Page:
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One God, So Many Religions


ੴ / Ik▫oaʼnkār
Dec 21, 2010
Vouthon brother thanks for your post and I am not deserving of any felicitations.

Cardinal Nicholas of Cusa certainly has posed great observations of value to all. I am sure one can pick on certain aspects like characterization of prophets, etc., as stated to be not core to true wisdom. We human beings are social animals in the crudest form and not everything we assign to ourselves or others is truly ours or theirs. There is much that takes place for each based on all their interactions with others. While it need not be explicitly documented it leads to the rejection of sons or daughters of God sent to deliver a message. I am sure this will not be taken well by Christians and Muslims and perhaps others. Our Guru ji made an explicit point to ensure that they were not considered prophets or deliverers of a letter or testament from God. That is quite refreshing at least to me as a Sikh.

Beyond the mechanics of this I do believe the wisdom streams started at various points in human civilization. Did all such origins had focus about the same aspects of human reality as every other one? Most likely not. Hence even though the wisdom streams started to seek soul water to quench incessant thirst within the people of the time, such waters or the thirsts did not necessarily had the same parameters in detail. So such wisdom streams at times were distinct, partially overlapping with others of the times or later; or totally congruent with some others. The important part is that none of these were complete within their selves for all and for all ages. I believe the only universal stream that could be considered a super-set which in principle may encompass all must have the following underlying it from what I can gather,

  • Respect of thought
  • Enabling of one to acquire more and even different or newer wisdom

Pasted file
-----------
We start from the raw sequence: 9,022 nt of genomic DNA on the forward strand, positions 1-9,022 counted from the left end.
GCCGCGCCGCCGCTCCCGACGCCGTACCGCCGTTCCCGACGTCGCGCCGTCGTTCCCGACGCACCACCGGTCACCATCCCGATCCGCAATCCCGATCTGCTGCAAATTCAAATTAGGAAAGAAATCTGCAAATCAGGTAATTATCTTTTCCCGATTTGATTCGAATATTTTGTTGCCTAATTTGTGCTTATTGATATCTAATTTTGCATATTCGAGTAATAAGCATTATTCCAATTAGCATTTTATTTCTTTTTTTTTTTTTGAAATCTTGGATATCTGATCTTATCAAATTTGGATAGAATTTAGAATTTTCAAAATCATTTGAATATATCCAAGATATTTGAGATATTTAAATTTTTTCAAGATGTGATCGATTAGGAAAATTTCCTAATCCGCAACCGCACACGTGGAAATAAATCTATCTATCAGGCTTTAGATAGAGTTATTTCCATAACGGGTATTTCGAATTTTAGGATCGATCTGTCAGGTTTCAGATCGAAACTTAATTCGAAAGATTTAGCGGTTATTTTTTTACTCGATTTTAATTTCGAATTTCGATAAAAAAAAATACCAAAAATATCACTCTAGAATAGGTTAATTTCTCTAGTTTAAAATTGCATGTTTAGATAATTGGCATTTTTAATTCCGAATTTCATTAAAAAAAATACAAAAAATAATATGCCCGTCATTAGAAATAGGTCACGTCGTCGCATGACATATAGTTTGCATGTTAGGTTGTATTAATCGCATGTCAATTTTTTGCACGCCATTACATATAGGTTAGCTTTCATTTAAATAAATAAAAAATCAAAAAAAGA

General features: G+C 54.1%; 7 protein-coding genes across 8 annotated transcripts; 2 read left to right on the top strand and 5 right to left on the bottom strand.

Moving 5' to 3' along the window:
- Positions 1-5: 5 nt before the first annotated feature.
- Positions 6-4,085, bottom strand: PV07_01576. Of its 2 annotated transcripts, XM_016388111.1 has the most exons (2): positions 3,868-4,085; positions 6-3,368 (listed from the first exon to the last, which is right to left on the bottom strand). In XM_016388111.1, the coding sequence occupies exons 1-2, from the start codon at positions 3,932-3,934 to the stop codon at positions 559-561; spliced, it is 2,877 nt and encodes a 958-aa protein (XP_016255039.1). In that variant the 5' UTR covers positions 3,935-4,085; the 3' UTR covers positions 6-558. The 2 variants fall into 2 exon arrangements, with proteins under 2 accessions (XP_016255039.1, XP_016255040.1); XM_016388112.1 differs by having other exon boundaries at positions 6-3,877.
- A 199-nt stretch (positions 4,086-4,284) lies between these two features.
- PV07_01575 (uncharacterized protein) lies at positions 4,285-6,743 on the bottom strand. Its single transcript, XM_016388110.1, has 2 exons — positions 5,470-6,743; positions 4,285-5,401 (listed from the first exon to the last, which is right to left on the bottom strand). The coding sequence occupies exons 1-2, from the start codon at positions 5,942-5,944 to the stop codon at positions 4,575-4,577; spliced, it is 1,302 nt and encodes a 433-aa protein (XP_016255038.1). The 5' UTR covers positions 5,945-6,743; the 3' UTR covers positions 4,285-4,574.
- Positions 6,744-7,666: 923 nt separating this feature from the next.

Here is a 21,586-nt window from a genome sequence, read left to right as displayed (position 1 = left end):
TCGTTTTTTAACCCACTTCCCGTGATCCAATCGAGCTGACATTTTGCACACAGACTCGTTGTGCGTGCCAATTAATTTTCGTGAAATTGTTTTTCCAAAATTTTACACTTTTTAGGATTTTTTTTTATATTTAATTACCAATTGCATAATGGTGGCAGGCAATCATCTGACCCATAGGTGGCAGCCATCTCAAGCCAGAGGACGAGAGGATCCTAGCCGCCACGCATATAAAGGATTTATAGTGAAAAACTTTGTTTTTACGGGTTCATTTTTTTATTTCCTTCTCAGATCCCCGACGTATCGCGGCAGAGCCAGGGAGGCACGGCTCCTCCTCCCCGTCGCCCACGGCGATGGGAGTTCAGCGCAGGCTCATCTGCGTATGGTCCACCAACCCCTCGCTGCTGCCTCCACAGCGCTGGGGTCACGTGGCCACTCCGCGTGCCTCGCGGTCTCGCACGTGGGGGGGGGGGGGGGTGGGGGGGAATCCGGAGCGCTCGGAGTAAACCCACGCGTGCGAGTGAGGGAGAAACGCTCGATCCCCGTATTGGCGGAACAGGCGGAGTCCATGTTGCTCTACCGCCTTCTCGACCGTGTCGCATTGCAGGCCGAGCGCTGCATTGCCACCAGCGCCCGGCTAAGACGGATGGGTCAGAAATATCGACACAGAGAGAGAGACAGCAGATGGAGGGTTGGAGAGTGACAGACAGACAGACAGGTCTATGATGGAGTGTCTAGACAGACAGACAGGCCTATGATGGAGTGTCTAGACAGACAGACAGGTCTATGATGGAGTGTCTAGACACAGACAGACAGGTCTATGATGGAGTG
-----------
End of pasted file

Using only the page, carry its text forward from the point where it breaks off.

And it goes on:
Beyond the mystics in Catholicism like Cardinal Nicholas of Cusa, the great Carvaksas (never heard of these great people till spnadmin ji flagged it in this thread), wonderful many others including Sri Guru Granth Sahib Ji representing many from Sikhism, I believe we need to find and bring forth others. The whole collective perhaps will help us further in pursuit of One and greater understanding of the same. May the goodness of all be available to all free and clear for their own choosing.

A human enabled :faujasingh:. Sikhism to much extent fits this approach. But then again I may be partial and also much ignorant of greater other wisdom.

Regards and always great to communicate with you.
Last edited:
Feb 23, 2012
United Kingdom
Regards and always great to communicate with you.

As it is with you brother Ambarsaria ji :mundahug:

Thank you very much for taking the time to reply to my question, in the illuminating and thoughtful manner in which you always do.

I do agree that the orientation away from the Gurus being seen as prophets or deliverers of a message is specially commendable and refreshing. I would also say that Gautama Buddha did something similar in his time, given that he relied solely upon his own enlightenment experience and observations of reality, rather than on any revelation from above. Like Guru Nanak, the Buddha placed great emphasis upon wisdom.

The uniqueness of Sikhism in this respect is that it is a theistic religion which does not have prophetic deliverers. That is quite unique especially when compared with Abrahamic faiths.

I should add that I fully agree with you that the wisdom we speak of has nothing explicitly to do with prophets. It is a natural wisdom accessible to human searching, rather than a revelation from above like a message to deliver. Prophets or wise men or sages or rishis or sufis, or whatever one calls such men, have discovered wisdom - I believe personally through the Grace of God - and have spread it too others. From this religions have developed over time.

You have given me something good to chew on mentally now :sippingcoffeemunda:

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